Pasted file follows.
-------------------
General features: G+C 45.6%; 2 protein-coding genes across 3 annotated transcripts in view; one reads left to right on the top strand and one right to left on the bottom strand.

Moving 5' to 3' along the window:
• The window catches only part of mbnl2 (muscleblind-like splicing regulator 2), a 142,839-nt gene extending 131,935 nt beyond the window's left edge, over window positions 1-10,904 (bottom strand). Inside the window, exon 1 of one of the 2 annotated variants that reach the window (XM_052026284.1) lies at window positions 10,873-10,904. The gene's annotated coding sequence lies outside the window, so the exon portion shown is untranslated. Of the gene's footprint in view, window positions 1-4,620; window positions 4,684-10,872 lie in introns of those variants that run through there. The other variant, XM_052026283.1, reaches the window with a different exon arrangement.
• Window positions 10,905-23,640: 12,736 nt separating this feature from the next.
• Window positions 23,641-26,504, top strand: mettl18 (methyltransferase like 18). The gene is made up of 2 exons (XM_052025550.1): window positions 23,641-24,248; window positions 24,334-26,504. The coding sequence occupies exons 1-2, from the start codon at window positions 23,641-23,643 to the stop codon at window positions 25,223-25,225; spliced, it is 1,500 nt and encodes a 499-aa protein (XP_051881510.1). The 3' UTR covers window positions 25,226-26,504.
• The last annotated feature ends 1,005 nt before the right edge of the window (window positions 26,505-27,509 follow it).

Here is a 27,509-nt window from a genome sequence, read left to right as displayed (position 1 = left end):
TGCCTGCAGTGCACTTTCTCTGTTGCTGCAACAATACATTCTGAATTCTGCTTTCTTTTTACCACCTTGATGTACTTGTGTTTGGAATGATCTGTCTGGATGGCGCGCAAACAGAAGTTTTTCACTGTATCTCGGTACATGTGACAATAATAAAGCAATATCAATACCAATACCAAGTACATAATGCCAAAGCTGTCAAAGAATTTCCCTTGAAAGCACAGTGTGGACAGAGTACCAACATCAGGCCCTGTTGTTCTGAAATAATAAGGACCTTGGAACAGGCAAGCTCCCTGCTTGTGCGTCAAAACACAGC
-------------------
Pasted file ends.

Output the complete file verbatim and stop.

General features: G+C 45.6%; 2 protein-coding genes across 3 annotated transcripts in view; one reads left to right on the top strand and one right to left on the bottom strand.

Moving 5' to 3' along the window:
• The window catches only part of mbnl2 (muscleblind-like splicing regulator 2), a 142,839-nt gene extending 131,935 nt beyond the window's left edge, over window positions 1-10,904 (bottom strand). Inside the window, exon 1 of one of the 2 annotated variants that reach the window (XM_052026284.1) lies at window positions 10,873-10,904. The gene's annotated coding sequence lies outside the window, so the exon portion shown is untranslated. Of the gene's footprint in view, window positions 1-4,620; window positions 4,684-10,872 lie in introns of those variants that run through there. The other variant, XM_052026283.1, reaches the window with a different exon arrangement.
• Window positions 10,905-23,640: 12,736 nt separating this feature from the next.
• Window positions 23,641-26,504, top strand: mettl18 (methyltransferase like 18). The gene is made up of 2 exons (XM_052025550.1): window positions 23,641-24,248; window positions 24,334-26,504. The coding sequence occupies exons 1-2, from the start codon at window positions 23,641-23,643 to the stop codon at window positions 25,223-25,225; spliced, it is 1,500 nt and encodes a 499-aa protein (XP_051881510.1). The 3' UTR covers window positions 25,226-26,504.
• The last annotated feature ends 1,005 nt before the right edge of the window (window positions 26,505-27,509 follow it).

Here is a 27,509-nt window from a genome sequence, read left to right as displayed (position 1 = left end):
TGCCTGCAGTGCACTTTCTCTGTTGCTGCAACAATACATTCTGAATTCTGCTTTCTTTTTACCACCTTGATGTACTTGTGTTTGGAATGATCTGTCTGGATGGCGCGCAAACAGAAGTTTTTCACTGTATCTCGGTACATGTGACAATAATAAAGCAATATCAATACCAATACCAAGTACATAATGCCAAAGCTGTCAAAGAATTTCCCTTGAAAGCACAGTGTGGACAGAGTACCAACATCAGGCCCTGTTGTTCTGAAATAATAAGGACCTTGGAACAGGCAAGCTCCCTGCTTGTGCGTCAAAACACAGC